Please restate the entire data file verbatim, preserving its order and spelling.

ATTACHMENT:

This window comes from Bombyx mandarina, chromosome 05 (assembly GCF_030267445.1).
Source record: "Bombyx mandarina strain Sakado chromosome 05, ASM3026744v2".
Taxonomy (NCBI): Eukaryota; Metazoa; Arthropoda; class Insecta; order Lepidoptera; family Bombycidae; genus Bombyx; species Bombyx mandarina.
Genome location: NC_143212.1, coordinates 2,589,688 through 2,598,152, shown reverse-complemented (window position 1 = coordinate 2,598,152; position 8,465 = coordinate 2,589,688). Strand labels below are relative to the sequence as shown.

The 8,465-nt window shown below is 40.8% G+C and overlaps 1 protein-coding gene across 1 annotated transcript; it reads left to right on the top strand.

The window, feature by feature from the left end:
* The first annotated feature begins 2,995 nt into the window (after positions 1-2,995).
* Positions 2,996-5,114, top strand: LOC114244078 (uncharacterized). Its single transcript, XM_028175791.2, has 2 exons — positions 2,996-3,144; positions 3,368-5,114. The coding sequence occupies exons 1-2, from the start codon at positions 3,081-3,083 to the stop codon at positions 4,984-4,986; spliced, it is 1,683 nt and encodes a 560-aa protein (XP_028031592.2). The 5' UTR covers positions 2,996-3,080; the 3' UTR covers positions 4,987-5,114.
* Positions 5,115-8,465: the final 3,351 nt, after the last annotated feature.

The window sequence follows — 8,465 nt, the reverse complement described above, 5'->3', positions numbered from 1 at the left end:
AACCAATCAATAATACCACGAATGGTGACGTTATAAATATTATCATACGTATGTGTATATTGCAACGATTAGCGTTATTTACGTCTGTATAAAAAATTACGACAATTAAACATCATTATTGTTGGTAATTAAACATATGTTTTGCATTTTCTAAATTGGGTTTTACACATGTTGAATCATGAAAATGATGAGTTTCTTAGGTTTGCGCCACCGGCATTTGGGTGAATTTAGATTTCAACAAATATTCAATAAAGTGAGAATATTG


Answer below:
This window comes from Bombyx mandarina, chromosome 05 (assembly GCF_030267445.1).
Source record: "Bombyx mandarina strain Sakado chromosome 05, ASM3026744v2".
Taxonomy (NCBI): Eukaryota; Metazoa; Arthropoda; class Insecta; order Lepidoptera; family Bombycidae; genus Bombyx; species Bombyx mandarina.
Genome location: NC_143212.1, coordinates 2,589,688 through 2,598,152, shown reverse-complemented (window position 1 = coordinate 2,598,152; position 8,465 = coordinate 2,589,688). Strand labels below are relative to the sequence as shown.

The 8,465-nt window shown below is 40.8% G+C and overlaps 1 protein-coding gene across 1 annotated transcript; it reads left to right on the top strand.

The window, feature by feature from the left end:
* The first annotated feature begins 2,995 nt into the window (after positions 1-2,995).
* Positions 2,996-5,114, top strand: LOC114244078 (uncharacterized). Its single transcript, XM_028175791.2, has 2 exons — positions 2,996-3,144; positions 3,368-5,114. The coding sequence occupies exons 1-2, from the start codon at positions 3,081-3,083 to the stop codon at positions 4,984-4,986; spliced, it is 1,683 nt and encodes a 560-aa protein (XP_028031592.2). The 5' UTR covers positions 2,996-3,080; the 3' UTR covers positions 4,987-5,114.
* Positions 5,115-8,465: the final 3,351 nt, after the last annotated feature.

The window sequence follows — 8,465 nt, the reverse complement described above, 5'->3', positions numbered from 1 at the left end:
AACCAATCAATAATACCACGAATGGTGACGTTATAAATATTATCATACGTATGTGTATATTGCAACGATTAGCGTTATTTACGTCTGTATAAAAAATTACGACAATTAAACATCATTATTGTTGGTAATTAAACATATGTTTTGCATTTTCTAAATTGGGTTTTACACATGTTGAATCATGAAAATGATGAGTTTCTTAGGTTTGCGCCACCGGCATTTGGGTGAATTTAGATTTCAACAAATATTCAATAAAGTGAGAATATTG